The mysterious Kilroy is drawn to these atrocities in order to protect and defend the weak, and avenge the dead. Kilroy does not age, but he hungers In these stories, Kilroy visits Tiananmen Square when up to students and intellectuals protesting the Chinese government were killed; Sarajevo during the war between Bosnians and Serbs; Mogadishu, Somalia in while factions fought for control of the small African country; Cambodia years after the Khmer Rouge; Germany during World War II; Rosewood, Florida years after a white mob destroyed the black town; Vietnam during the war; and he even pays a visit to Billie the Kid.
How I love Ben Templesmith. His style of art is sketchy, out of focus, and terrifying. As evidenced by his work on 30 Days of Night and its various minis, I have grown to appreciate his work--to smile at its darkness, to welcome it with each project he works on that I encounter.
This time someone recommended this one to me, as opposed to me finding it myself which is a welcome change--Thanks, Shannon She came in raving about this book, and I sat down on my lunch break, kicking back a Corona or two and read it at Pizzaria Uno. The customers stared at me as I laughed aloud. As i yelled, and yes, even cheered this book. As the title suggests, this is a 'taster', an appetizer, if you will, for an upcoming series, not only drawn by Templesmith, but written by him as well. If this taster is any indications, Wormwood, Gentleman Corpse is off to a good start.
The premise of the comic is simple: Imagine if a strip club was really hiding a dimensionality window into all sorts of nastiness? What if the strippers were supposed to watch that doorway to make nothing nasty made its way into the world? What if they weren't paying attention? Templesmith has an unexpected but very welcome comedic timing on this book. The dialogue is 'tongue-in-cheek', and as horrible as the events are, you can't help but laugh at the situations going on around the patrons of the strip club. Some members become infected with a nasty parasite, and it is up to Wormwood, our undead corpse, to save the day?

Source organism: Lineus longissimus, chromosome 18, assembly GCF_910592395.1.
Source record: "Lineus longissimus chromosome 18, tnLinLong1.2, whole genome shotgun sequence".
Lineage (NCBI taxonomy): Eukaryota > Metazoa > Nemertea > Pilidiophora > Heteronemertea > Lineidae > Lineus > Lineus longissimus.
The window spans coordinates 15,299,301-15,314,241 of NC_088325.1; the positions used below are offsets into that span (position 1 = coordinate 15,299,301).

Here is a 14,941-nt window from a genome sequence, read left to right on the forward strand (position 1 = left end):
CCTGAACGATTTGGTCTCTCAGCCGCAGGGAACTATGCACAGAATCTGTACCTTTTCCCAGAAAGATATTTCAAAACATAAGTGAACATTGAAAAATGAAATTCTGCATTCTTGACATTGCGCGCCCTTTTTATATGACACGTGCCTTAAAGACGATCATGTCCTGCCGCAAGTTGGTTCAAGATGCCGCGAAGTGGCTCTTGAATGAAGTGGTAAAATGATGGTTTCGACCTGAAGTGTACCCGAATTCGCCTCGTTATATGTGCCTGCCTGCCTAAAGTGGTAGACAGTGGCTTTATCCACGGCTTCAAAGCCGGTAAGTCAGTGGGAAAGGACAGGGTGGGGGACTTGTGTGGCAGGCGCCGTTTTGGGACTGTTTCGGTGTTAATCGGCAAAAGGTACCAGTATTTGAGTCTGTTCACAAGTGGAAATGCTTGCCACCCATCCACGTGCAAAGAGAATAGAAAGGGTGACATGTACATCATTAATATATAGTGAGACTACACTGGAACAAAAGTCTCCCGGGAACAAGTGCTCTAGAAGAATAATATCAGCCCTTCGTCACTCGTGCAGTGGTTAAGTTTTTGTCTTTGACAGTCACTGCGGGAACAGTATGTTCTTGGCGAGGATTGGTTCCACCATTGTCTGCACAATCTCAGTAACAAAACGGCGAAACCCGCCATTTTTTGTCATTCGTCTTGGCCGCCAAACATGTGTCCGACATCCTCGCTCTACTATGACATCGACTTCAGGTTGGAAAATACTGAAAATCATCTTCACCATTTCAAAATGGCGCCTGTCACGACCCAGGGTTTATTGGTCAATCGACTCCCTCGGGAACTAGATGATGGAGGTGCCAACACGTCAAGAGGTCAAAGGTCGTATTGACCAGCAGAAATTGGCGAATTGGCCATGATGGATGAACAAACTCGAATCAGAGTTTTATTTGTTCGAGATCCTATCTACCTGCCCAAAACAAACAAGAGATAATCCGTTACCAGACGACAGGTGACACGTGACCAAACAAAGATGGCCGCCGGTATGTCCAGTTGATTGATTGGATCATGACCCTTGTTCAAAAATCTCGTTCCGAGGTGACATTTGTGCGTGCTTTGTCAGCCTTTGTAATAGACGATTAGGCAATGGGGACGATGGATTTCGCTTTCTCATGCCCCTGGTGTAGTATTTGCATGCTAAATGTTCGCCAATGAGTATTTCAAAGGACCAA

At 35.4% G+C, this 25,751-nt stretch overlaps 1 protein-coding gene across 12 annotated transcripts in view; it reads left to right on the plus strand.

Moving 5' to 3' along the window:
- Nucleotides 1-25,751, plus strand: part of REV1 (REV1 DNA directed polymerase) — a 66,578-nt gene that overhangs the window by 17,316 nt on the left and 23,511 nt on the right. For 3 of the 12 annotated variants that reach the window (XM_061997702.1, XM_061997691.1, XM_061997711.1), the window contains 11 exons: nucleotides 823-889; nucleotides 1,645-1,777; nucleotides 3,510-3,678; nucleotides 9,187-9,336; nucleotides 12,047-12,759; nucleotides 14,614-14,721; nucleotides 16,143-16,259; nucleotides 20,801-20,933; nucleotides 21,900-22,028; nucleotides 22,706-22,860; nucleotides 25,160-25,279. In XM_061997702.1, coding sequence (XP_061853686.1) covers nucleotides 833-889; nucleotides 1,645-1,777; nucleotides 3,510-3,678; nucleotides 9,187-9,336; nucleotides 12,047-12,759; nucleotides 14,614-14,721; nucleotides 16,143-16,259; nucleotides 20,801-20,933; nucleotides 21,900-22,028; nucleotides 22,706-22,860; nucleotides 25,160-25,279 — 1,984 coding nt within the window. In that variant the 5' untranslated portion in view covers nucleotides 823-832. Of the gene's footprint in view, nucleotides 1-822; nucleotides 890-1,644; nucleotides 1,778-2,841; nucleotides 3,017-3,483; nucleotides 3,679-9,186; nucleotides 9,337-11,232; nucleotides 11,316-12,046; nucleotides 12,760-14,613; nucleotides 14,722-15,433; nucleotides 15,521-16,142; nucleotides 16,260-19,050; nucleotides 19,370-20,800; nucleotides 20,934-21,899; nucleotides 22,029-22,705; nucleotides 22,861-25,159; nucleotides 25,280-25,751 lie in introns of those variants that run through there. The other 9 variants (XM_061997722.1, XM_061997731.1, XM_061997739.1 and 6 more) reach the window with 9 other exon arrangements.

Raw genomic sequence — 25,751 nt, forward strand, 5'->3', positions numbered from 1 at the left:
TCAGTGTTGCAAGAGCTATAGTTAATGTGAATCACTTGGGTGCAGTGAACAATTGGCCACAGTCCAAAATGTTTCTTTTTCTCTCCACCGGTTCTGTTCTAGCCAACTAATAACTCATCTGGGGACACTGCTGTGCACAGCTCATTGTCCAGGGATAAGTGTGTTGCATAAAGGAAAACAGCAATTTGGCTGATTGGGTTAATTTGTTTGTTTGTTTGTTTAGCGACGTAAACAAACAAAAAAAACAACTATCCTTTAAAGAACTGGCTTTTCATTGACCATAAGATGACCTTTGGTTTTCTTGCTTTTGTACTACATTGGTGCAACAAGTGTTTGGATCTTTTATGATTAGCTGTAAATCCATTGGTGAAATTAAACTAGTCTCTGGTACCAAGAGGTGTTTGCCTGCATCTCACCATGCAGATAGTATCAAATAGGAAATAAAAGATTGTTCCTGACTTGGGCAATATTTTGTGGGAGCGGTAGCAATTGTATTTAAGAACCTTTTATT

Is he up to the task? And if he is, how can he do it? This 'taster' has totally gotten me pumped for the mini series due out in July. Don't say I didn't warn you. A cursory glance of any rack at your local comic shop will show you a veritable sea of superheroes, stories ranging from the great to the mundane, and all flavors in-between.
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For a book about a superhero to truly stand out in that sea of four color super powered beings, it would have to do something truly extraordinary, be it telling a story no one has ever told before, or even just telling that story in a different way, one that is not commonly seen. What makes this book so good, though, is the way that story is told… there are layers upon layers of details built, as Grist shifts the story between the telling of what happened that day in Castletown twenty years ago, and the events of the present day. The story is told in a circular way, in that you see events that have happened again and again, but each time you see them, you are armed with more details of what is really happening.